He could see through her. Right through that glossy smile.
It was the summer of 2010. June to be precise: it’s almost impossible to call a season a season when you live in Delhi. She used to tie her hair back then, a thick black ponytail followed every move of her head. Sometimes, he almost got lost when she moved too fast.
“That hair was Medusa’s trap!” his best friend would say, when he would cry over a glass of cheap whiskey, even months into their beak up.
But now, things were different. She had what many girls called the ‘Rihanna’ cut.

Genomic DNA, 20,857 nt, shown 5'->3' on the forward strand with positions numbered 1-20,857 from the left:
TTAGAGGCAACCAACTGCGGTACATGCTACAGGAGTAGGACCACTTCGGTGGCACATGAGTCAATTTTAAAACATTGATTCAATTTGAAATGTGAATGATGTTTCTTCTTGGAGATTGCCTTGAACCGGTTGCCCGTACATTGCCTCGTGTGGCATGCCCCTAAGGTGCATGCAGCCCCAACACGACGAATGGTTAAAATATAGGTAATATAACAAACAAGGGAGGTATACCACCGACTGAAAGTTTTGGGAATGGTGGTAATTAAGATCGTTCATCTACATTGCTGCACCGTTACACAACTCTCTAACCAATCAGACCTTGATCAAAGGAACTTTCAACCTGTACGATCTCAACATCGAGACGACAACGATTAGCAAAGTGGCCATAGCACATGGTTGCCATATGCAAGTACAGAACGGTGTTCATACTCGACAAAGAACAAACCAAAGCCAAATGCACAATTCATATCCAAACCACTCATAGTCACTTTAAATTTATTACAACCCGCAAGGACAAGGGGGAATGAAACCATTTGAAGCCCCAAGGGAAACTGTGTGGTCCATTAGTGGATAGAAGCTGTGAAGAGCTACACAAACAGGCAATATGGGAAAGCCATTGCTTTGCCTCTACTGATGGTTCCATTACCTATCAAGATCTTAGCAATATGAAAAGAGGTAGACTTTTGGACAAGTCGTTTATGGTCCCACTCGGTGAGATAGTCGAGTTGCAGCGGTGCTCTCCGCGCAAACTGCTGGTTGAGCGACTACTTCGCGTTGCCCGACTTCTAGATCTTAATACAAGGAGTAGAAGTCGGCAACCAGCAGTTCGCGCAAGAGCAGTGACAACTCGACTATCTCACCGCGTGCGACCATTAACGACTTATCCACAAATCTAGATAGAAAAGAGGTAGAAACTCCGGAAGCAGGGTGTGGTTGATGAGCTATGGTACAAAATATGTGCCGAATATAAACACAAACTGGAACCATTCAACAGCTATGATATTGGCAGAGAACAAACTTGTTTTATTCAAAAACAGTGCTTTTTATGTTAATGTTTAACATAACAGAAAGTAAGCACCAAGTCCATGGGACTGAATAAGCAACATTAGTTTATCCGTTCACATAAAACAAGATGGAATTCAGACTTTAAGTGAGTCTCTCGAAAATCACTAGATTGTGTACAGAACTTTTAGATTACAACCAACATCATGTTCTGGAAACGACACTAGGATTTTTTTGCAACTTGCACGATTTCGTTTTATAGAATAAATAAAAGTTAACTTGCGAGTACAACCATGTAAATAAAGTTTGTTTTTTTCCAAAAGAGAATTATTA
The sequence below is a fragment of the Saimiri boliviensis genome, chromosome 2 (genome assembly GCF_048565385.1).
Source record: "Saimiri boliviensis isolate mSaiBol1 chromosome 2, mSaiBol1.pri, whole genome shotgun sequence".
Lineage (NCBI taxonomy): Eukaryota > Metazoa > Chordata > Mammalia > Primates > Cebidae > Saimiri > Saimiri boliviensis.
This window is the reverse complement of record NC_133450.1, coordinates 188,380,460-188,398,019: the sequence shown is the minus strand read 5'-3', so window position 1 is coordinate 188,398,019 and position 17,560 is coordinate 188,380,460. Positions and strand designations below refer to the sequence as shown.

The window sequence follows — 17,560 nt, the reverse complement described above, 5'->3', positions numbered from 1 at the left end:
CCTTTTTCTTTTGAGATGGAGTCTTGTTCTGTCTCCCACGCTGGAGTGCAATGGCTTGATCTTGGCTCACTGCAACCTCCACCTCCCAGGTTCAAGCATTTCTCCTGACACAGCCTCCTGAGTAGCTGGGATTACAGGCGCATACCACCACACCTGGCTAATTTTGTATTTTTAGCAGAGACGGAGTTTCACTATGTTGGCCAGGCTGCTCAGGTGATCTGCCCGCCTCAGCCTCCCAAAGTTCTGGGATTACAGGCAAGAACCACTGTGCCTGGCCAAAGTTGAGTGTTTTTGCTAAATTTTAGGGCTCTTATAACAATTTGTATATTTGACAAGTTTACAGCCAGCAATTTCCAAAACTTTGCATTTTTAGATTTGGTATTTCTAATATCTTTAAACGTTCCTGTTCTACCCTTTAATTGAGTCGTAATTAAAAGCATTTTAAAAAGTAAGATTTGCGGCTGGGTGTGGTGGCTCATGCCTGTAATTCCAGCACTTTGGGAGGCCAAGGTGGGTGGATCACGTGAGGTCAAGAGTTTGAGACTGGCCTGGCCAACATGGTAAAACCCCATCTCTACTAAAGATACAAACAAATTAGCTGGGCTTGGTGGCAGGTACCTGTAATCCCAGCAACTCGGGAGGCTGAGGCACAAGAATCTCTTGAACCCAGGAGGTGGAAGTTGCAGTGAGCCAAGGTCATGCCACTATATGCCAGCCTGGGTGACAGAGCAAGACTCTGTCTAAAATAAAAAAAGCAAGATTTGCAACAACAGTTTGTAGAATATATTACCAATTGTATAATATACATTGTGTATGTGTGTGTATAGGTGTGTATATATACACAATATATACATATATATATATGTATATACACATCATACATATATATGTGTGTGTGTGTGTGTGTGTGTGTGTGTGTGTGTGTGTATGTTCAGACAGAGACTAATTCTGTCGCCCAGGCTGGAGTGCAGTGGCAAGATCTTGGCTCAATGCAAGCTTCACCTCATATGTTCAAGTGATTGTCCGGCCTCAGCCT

He didn’t get it.
But then, he didn’t get a lot of things.
Like the time she would not take his calls.
Or those where she would call him names, names that would squash his ego into a messy pulp.
“Another coffee, sir?” she asked again.
“No, thank you,” his voice was trembling.
She looked away and walked off. Just like she did, years ago.
“Pass me the baby’s bottle,” his wife said, already exhausted from the plane ride that made their six-month-old daughter cry her lungs out.
As he passed the milk from his tray table, he noticed his empty coffee cup and the tissue paper that clung to it.
Were those words, he read?
“You have a beautiful wife,” it said.
The words scribbled in neat, spaced out letters.
And just underneath, was a phone number.